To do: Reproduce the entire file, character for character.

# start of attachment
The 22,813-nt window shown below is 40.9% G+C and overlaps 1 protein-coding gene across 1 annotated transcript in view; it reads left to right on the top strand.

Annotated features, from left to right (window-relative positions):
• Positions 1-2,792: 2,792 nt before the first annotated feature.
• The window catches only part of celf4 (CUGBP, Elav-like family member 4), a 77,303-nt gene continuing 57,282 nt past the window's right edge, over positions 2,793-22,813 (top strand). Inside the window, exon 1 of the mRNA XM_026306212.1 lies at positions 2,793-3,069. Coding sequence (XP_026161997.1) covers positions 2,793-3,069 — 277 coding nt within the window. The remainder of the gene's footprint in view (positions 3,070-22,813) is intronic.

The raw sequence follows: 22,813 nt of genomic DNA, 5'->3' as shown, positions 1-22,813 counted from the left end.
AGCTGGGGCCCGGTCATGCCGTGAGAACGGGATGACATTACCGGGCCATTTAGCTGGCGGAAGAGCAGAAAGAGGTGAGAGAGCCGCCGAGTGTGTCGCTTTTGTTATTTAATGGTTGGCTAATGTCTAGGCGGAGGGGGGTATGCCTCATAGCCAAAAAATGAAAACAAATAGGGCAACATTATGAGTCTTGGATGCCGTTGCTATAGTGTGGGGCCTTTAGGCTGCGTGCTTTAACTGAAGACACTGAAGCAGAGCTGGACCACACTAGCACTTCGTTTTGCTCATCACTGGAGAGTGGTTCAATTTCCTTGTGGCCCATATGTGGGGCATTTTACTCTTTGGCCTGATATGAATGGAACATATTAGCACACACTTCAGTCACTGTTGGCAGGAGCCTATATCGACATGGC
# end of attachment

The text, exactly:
The 22,813-nt window shown below is 40.9% G+C and overlaps 1 protein-coding gene across 1 annotated transcript in view; it reads left to right on the top strand.

Annotated features, from left to right (window-relative positions):
• Positions 1-2,792: 2,792 nt before the first annotated feature.
• The window catches only part of celf4 (CUGBP, Elav-like family member 4), a 77,303-nt gene continuing 57,282 nt past the window's right edge, over positions 2,793-22,813 (top strand). Inside the window, exon 1 of the mRNA XM_026306212.1 lies at positions 2,793-3,069. Coding sequence (XP_026161997.1) covers positions 2,793-3,069 — 277 coding nt within the window. The remainder of the gene's footprint in view (positions 3,070-22,813) is intronic.

The raw sequence follows: 22,813 nt of genomic DNA, 5'->3' as shown, positions 1-22,813 counted from the left end.
AGCTGGGGCCCGGTCATGCCGTGAGAACGGGATGACATTACCGGGCCATTTAGCTGGCGGAAGAGCAGAAAGAGGTGAGAGAGCCGCCGAGTGTGTCGCTTTTGTTATTTAATGGTTGGCTAATGTCTAGGCGGAGGGGGGTATGCCTCATAGCCAAAAAATGAAAACAAATAGGGCAACATTATGAGTCTTGGATGCCGTTGCTATAGTGTGGGGCCTTTAGGCTGCGTGCTTTAACTGAAGACACTGAAGCAGAGCTGGACCACACTAGCACTTCGTTTTGCTCATCACTGGAGAGTGGTTCAATTTCCTTGTGGCCCATATGTGGGGCATTTTACTCTTTGGCCTGATATGAATGGAACATATTAGCACACACTTCAGTCACTGTTGGCAGGAGCCTATATCGACATGGC